I drew a blank when I initially looked for the Norstat data tables last week, but I've just found them, and the headline result is the one we were hoping for.
Should Scotland be an independent country? (Norstat / Sunday Times, 22nd-25th January 2024)
Yes 50% (+2)
No 50% (-2)
Rounded to one decimal place, the figures are Yes 49.6%, No 50.4%.
I also couldn't find any sign of percentages for Alba in the Sunday Times write-up, which I had assumed meant that Alba weren't even offered as an option to respondents. However, it turns out they were offered as an option on the Holyrood list question, and were on 3% of the vote. It's difficult to know how to interpret that, because Panelbase typically produced more favourable results for Alba than other polling firms, often as high as 5% or 6%, so if Norstat have continued with exactly the same methodology as Panelbase, 3% should arguably be seen as a slightly disappointing result for Alba. However, that's a very big "if".
Also of interest in the data tables is the further evidence of how complex Labour's coalition of support has become, which may prove to be a major problem for them either before or after the general election. Among likely voters, no fewer than 25% of Yessers from 2014 are now planning to vote Labour, as are 19% of people who would vote Yes in a new referendum right now, and indeed 20% of people who voted SNP in the 2019 general election. In terms of raw numbers, 54 respondents have switched from SNP to Labour since 2019, compared to only 28 who have switched from Tory to Labour. We know from the independence question that many of those SNP-to-Labour switchers must still be pro-indy, which means Labour are actually more reliant on Yes voters than on unionists if they wish to make progress in this election. That puts them in an awkward position given that their default setting is to pump out relentless Brit Nat propaganda which would be far more likely to appeal to former Tory voters.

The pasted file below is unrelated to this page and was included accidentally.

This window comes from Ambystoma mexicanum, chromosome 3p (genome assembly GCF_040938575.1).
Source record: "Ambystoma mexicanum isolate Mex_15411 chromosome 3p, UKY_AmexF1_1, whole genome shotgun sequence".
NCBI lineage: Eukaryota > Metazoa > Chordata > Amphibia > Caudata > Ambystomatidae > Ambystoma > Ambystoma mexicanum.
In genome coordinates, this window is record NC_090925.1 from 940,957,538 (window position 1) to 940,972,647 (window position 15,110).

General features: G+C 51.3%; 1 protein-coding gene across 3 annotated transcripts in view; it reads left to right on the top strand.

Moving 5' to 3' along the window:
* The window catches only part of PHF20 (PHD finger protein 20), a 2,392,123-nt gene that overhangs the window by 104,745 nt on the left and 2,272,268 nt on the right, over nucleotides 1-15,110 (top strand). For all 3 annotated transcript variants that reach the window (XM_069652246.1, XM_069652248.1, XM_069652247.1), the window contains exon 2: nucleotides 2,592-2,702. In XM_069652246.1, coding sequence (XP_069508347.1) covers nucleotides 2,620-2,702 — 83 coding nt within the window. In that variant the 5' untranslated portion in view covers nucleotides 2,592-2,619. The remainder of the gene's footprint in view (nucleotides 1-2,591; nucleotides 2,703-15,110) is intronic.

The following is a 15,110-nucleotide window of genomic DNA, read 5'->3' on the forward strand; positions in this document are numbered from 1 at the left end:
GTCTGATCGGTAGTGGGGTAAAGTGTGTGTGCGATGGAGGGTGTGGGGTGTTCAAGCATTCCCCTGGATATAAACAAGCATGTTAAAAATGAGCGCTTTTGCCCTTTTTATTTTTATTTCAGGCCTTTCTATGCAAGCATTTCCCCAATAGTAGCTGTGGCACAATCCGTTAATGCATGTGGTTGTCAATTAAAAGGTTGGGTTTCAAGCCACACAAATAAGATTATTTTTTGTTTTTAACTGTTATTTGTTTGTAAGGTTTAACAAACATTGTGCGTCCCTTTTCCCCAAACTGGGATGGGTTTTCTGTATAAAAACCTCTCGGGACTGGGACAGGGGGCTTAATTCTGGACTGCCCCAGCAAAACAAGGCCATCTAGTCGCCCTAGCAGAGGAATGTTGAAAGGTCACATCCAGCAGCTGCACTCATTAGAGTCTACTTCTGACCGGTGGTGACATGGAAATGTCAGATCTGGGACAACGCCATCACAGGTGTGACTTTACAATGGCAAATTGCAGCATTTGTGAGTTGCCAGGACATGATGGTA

Amusingly, it looks like the Sunday Times asked for a downright leading question to be asked as one of the supplementaries, but still didn't get the result they wanted or probably expected. Respondents were asked if they would support the reintroduction of university tuition fees or a graduate tax "if it led to more university places for Scottish students", but even with that extremely strong nudge they still said no by a margin of 43% to 33%.
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Before we finish, a reminder that the Scot Goes Pop opinion poll fundraiser urgently needs a boost - let's not leave it in limbo for months. It's important that not all Scottish opinion polling is commissioned by anti-independence clients - we need to make sure that occasionally questions are asked that Yes supporters want asked. Donations can be made via the fundraiser page HERE.
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